Learning To Love Fintechs

At Sibos 2018, bankers look to new partnerships to emerge from open banking, and Australia prepares for a related change in consumer data ground rules.

Sibos 2018, the global banking technology expo, wasback in Sydney, Australia for the first time in a dozenyears, and the evolution in payments in the interveningperiod is startling.

The opening plenary was fronted by Shayne Elliott,chief executive of ANZ Group, who suggested “partnering andopening up … as a business model” as the theme for Sibos 2018.Elliot sees real-time payments technology, including Australia’seight-months-old New Payments Platform, as a key component ofthe bank of the future. Another is open banking: giving customersaccess to and direct ownership of their data. “When these twocome together, we’ll see new revenue streams,” Elliott predicted.

These themes tied into a third strand that emerged from bankers’comments: their fear of fintechs has unambiguously morphedinto recognition that it’s better to co-operate than compete.“Collaboration between fintechs and banks could bring somethingmore than either of them could offer separately,” Fabrice Denele,senior vice president for partnerships and interbank relationshipsand head of consumer solutions at Natixis, said at a panel discussion.The two will “find new ways to do business,” he predicted.

Other speakers were inclined to agree that a partnership modelis the way forward. “The banks and the other financial institutionswill figure out what is their sweet spot, what is the secret sauce thatwe bring to the table,” said Thomas Nielsen, chief digital officer ofDeutsche Bank’s global transaction banking arm. “I think there’splenty of room” for collaboration with fintechs.European banks now have little choice, with the EU’s PaymentServices Directive 2 in place. PSD2 requires financial institutionsserving European markets to allow third-party providers access topayments, customer transactions, and account data, once customerconsent is given.

Sibos 2018 directed special attention to the emerging openbankingregime in Australia itself. Regulators there have beenwatching developments in Europe and the UK, and last year tappedScott Farrell, a partner at major law firm King & Wood Mallesons,to lead a review of how an open banking regime might operatein Australia. Farrell’s report, presented last December, made 50recommendations, all accepted by the Australian government.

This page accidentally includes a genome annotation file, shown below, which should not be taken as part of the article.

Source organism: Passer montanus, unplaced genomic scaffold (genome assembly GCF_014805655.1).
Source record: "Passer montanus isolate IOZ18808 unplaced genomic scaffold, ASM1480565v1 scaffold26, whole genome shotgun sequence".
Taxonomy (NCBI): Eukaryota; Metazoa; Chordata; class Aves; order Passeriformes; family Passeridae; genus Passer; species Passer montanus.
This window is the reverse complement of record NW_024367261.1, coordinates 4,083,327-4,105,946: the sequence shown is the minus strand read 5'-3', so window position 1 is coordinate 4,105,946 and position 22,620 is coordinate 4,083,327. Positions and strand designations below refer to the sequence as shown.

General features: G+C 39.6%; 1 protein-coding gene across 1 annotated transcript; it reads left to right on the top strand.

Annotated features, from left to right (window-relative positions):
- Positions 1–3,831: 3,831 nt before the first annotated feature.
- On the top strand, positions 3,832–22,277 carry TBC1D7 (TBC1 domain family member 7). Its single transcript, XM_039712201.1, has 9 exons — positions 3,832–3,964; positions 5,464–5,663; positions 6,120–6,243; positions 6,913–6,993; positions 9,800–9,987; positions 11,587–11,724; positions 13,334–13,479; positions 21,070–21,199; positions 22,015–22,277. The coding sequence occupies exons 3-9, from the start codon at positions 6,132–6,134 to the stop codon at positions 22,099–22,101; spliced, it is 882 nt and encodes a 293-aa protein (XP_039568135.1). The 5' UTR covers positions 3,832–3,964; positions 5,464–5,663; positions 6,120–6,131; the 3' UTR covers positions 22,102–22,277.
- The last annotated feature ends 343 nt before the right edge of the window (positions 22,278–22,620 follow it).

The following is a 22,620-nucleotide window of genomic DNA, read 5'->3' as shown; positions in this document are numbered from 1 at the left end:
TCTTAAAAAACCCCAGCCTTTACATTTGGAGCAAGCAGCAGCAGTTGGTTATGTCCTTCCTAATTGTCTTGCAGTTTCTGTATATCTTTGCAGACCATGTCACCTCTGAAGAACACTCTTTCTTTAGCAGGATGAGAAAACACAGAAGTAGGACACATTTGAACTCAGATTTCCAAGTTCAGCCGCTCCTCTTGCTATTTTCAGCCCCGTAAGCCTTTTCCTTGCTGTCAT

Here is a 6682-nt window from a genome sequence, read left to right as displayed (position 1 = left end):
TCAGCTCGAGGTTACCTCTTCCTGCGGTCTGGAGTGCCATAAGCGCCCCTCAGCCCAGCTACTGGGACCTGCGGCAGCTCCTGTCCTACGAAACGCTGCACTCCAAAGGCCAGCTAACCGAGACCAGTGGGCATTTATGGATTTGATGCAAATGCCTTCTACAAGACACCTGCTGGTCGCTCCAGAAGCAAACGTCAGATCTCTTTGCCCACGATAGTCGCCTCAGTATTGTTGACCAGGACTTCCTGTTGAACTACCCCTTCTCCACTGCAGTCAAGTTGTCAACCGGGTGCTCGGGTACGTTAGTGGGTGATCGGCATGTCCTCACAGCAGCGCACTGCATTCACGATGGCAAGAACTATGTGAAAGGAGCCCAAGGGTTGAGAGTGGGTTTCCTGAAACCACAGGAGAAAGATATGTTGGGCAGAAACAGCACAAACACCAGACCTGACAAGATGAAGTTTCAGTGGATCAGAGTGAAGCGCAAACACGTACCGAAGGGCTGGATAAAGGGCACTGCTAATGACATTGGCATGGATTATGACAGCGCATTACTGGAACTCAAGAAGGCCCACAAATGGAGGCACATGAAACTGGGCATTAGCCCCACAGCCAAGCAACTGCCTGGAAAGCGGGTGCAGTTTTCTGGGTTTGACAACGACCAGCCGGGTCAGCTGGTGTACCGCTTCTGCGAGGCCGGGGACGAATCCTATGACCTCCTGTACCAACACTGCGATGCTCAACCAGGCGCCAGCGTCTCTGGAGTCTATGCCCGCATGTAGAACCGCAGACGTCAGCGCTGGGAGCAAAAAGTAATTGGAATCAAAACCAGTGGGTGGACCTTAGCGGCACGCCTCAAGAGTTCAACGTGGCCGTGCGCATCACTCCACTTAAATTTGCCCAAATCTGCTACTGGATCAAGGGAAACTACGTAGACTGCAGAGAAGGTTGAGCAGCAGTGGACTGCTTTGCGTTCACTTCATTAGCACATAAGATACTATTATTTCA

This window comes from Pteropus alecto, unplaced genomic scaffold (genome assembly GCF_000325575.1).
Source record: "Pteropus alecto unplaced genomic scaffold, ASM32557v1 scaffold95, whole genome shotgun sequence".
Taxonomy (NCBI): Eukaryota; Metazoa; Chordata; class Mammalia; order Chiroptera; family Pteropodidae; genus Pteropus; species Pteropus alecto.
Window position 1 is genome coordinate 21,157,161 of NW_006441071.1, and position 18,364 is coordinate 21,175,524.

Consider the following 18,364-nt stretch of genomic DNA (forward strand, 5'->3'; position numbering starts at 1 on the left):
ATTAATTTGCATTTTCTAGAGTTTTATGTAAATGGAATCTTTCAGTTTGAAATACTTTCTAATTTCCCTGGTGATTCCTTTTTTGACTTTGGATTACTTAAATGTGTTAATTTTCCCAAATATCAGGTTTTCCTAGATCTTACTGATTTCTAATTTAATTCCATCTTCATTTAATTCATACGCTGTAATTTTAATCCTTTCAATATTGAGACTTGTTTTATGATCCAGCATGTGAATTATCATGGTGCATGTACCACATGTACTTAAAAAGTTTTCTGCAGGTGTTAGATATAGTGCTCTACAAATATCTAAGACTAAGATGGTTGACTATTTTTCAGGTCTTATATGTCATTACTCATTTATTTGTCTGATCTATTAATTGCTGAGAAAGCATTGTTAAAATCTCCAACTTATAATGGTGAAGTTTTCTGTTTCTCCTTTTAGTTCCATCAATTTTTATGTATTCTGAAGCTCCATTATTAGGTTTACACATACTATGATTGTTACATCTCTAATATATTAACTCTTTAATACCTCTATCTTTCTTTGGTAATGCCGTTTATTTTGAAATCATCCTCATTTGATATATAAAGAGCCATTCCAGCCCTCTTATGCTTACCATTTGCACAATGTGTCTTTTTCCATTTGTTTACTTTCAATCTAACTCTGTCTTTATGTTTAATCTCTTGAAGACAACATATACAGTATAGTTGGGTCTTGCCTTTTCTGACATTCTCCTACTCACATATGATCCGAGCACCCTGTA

Importantly, Farrell recommended government agencies run allaspects of the system, rather than allowing the banks to set theirown rules. The report pushed for: a comprehensive educationcampaign to be delivered by all participants, including fintechs andgovernment; access to data to require informed, explicit customerconsent with the ability to opt out; the whole concept to be formallyevaluated 12 months after commencement.

The first phase of open banking in Australia is scheduled to

begin in July 2019, with initial access limited to credit/debit

card, deposit and transaction account data from the major banks.

Implementing the first tranche of recommendations is likely to be

very tight, given that crucial new legislation is still being drafted,

as are some key data access standards.

In a panel discussion on “Open Banking Perspectives,” Farrell

explained that, in contrast to other jurisdictions, the introduction

of open banking in Australia is just the first of an ambitious set

of economy-wide changes. Banking is the first sector to which

Australia’s new Consumer Data Right initiative—giving consumers

more control of their data—is to be applied, with energy and

telecommunications next.

“The fact that open banking goes beyond the industry is

encouraging, as it allows industries to share data responsibly and

ultimately, perhaps, transform their business models,” said panelist

Nigel Dobson, banking services business domain lead at ANZ.

Open data elevates data to a level at or above money, he suggested.

“If you do that, it introduces the need for checks and balances

and security and liability,” said Dobson. “It does add friction to

the process. If you want assurance, you have to expect friction to

ensure confidence in the system. And to have the data economy

genuinely mature, there will be these steps.”